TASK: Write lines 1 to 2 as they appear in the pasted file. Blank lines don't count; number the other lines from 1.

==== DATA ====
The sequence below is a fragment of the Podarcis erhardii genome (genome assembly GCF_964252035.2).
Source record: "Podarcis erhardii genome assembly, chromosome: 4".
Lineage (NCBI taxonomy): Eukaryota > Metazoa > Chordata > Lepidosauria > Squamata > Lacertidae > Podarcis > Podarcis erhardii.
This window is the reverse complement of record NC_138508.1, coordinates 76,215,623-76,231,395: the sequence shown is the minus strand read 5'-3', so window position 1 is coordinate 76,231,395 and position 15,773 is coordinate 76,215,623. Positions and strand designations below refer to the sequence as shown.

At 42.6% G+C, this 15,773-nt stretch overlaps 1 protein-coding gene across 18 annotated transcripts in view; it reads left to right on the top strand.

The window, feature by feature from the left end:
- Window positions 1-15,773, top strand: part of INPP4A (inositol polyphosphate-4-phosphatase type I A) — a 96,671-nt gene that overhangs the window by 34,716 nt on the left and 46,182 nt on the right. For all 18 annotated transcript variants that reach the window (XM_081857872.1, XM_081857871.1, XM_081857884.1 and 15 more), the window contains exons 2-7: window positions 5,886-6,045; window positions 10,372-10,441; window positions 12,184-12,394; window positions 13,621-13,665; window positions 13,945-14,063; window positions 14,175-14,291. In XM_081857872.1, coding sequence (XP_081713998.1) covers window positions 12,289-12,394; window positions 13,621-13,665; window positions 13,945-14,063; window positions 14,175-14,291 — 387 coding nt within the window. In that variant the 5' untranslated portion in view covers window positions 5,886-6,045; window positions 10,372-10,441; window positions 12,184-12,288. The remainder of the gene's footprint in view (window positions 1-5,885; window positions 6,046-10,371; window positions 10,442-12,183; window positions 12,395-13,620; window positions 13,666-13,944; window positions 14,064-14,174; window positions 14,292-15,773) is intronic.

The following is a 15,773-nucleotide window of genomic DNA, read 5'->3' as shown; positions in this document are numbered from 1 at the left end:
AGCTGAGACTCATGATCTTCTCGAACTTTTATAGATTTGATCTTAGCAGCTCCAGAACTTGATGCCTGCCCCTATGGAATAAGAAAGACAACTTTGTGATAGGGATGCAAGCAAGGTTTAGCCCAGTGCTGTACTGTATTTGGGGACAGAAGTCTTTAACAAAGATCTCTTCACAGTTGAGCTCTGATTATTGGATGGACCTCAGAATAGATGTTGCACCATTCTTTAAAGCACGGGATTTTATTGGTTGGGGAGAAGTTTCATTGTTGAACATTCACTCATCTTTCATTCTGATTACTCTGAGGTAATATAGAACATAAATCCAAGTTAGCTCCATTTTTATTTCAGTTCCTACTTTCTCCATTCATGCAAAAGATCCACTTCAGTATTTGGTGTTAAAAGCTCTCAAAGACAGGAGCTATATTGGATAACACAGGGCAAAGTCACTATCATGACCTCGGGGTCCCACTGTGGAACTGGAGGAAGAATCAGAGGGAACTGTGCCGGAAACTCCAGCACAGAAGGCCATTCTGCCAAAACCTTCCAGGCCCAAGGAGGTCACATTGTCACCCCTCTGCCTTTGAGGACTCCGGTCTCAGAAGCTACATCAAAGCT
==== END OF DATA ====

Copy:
The sequence below is a fragment of the Podarcis erhardii genome (genome assembly GCF_964252035.2).
Source record: "Podarcis erhardii genome assembly, chromosome: 4".